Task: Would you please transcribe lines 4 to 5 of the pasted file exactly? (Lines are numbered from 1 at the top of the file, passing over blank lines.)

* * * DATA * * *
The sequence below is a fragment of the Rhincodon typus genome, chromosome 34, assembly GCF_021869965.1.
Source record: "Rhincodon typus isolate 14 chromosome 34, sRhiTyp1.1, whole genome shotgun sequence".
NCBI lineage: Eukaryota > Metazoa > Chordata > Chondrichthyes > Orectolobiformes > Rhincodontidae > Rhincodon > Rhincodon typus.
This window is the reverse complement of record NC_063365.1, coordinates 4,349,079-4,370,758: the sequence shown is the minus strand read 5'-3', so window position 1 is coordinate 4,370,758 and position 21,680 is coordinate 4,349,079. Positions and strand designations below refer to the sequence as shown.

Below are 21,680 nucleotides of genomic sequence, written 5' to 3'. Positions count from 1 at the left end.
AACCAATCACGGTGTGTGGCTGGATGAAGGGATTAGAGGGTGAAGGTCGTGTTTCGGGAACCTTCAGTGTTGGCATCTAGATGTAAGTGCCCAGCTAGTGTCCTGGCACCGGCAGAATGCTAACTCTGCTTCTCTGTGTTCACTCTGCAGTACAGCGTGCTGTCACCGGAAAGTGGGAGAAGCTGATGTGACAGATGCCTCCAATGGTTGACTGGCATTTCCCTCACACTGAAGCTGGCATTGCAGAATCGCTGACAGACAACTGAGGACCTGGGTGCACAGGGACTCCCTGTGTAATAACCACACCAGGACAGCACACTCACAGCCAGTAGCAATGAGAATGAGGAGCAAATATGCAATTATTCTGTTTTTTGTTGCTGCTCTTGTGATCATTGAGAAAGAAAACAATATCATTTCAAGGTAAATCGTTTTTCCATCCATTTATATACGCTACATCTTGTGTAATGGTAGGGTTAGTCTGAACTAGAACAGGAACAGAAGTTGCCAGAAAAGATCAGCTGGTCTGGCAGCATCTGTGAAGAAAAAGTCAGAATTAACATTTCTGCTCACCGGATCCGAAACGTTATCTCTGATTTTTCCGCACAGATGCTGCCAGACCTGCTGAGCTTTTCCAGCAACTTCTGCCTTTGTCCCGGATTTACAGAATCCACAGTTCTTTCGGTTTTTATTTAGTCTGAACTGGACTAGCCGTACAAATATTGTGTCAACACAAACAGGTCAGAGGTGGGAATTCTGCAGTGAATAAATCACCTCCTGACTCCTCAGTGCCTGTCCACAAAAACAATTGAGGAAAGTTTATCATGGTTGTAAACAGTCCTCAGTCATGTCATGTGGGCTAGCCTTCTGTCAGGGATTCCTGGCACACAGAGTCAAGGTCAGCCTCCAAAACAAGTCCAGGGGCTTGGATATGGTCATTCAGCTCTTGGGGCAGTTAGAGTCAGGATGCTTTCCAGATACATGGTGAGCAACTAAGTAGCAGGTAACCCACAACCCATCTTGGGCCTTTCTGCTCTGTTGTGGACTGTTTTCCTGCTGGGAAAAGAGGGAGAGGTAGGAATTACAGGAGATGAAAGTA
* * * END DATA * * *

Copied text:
This window is the reverse complement of record NC_063365.1, coordinates 4,349,079-4,370,758: the sequence shown is the minus strand read 5'-3', so window position 1 is coordinate 4,370,758 and position 21,680 is coordinate 4,349,079. Positions and strand designations below refer to the sequence as shown.

Below are 21,680 nucleotides of genomic sequence, written 5' to 3'. Positions count from 1 at the left end.